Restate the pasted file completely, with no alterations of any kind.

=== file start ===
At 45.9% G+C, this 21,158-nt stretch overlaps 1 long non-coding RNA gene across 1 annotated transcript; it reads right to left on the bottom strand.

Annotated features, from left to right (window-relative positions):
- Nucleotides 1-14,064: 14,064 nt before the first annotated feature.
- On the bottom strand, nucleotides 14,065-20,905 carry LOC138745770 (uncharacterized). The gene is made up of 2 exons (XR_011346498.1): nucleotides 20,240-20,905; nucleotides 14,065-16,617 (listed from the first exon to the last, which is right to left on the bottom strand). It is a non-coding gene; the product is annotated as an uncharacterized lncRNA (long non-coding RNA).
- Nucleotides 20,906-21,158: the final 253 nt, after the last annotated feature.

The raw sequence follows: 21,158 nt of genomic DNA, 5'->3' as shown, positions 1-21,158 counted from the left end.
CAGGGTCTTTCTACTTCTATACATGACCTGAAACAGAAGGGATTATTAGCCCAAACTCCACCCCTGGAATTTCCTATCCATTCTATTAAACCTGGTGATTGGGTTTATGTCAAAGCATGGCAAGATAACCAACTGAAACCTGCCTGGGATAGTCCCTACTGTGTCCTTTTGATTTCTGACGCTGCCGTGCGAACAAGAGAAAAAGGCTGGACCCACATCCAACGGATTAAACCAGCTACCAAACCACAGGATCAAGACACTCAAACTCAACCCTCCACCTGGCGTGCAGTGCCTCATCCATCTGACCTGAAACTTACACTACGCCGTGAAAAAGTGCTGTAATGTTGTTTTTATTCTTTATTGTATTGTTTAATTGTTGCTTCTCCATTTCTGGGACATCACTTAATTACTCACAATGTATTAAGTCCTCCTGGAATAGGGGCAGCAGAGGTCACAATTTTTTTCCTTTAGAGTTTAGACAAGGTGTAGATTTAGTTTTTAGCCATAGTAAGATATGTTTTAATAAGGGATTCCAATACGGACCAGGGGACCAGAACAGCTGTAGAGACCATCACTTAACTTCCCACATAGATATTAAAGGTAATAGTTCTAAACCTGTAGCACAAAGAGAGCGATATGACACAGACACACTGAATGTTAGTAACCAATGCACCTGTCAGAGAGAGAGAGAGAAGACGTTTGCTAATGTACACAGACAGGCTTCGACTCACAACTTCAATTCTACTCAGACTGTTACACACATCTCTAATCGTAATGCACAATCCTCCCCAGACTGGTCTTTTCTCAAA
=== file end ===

At 45.9% G+C, this 21,158-nt stretch overlaps 1 long non-coding RNA gene across 1 annotated transcript; it reads right to left on the bottom strand.

Annotated features, from left to right (window-relative positions):
- Nucleotides 1-14,064: 14,064 nt before the first annotated feature.
- On the bottom strand, nucleotides 14,065-20,905 carry LOC138745770 (uncharacterized). The gene is made up of 2 exons (XR_011346498.1): nucleotides 20,240-20,905; nucleotides 14,065-16,617 (listed from the first exon to the last, which is right to left on the bottom strand). It is a non-coding gene; the product is annotated as an uncharacterized lncRNA (long non-coding RNA).
- Nucleotides 20,906-21,158: the final 253 nt, after the last annotated feature.

The raw sequence follows: 21,158 nt of genomic DNA, 5'->3' as shown, positions 1-21,158 counted from the left end.
CAGGGTCTTTCTACTTCTATACATGACCTGAAACAGAAGGGATTATTAGCCCAAACTCCACCCCTGGAATTTCCTATCCATTCTATTAAACCTGGTGATTGGGTTTATGTCAAAGCATGGCAAGATAACCAACTGAAACCTGCCTGGGATAGTCCCTACTGTGTCCTTTTGATTTCTGACGCTGCCGTGCGAACAAGAGAAAAAGGCTGGACCCACATCCAACGGATTAAACCAGCTACCAAACCACAGGATCAAGACACTCAAACTCAACCCTCCACCTGGCGTGCAGTGCCTCATCCATCTGACCTGAAACTTACACTACGCCGTGAAAAAGTGCTGTAATGTTGTTTTTATTCTTTATTGTATTGTTTAATTGTTGCTTCTCCATTTCTGGGACATCACTTAATTACTCACAATGTATTAAGTCCTCCTGGAATAGGGGCAGCAGAGGTCACAATTTTTTTCCTTTAGAGTTTAGACAAGGTGTAGATTTAGTTTTTAGCCATAGTAAGATATGTTTTAATAAGGGATTCCAATACGGACCAGGGGACCAGAACAGCTGTAGAGACCATCACTTAACTTCCCACATAGATATTAAAGGTAATAGTTCTAAACCTGTAGCACAAAGAGAGCGATATGACACAGACACACTGAATGTTAGTAACCAATGCACCTGTCAGAGAGAGAGAGAGAAGACGTTTGCTAATGTACACAGACAGGCTTCGACTCACAACTTCAATTCTACTCAGACTGTTACACACATCTCTAATCGTAATGCACAATCCTCCCCAGACTGGTCTTTTCTCAAA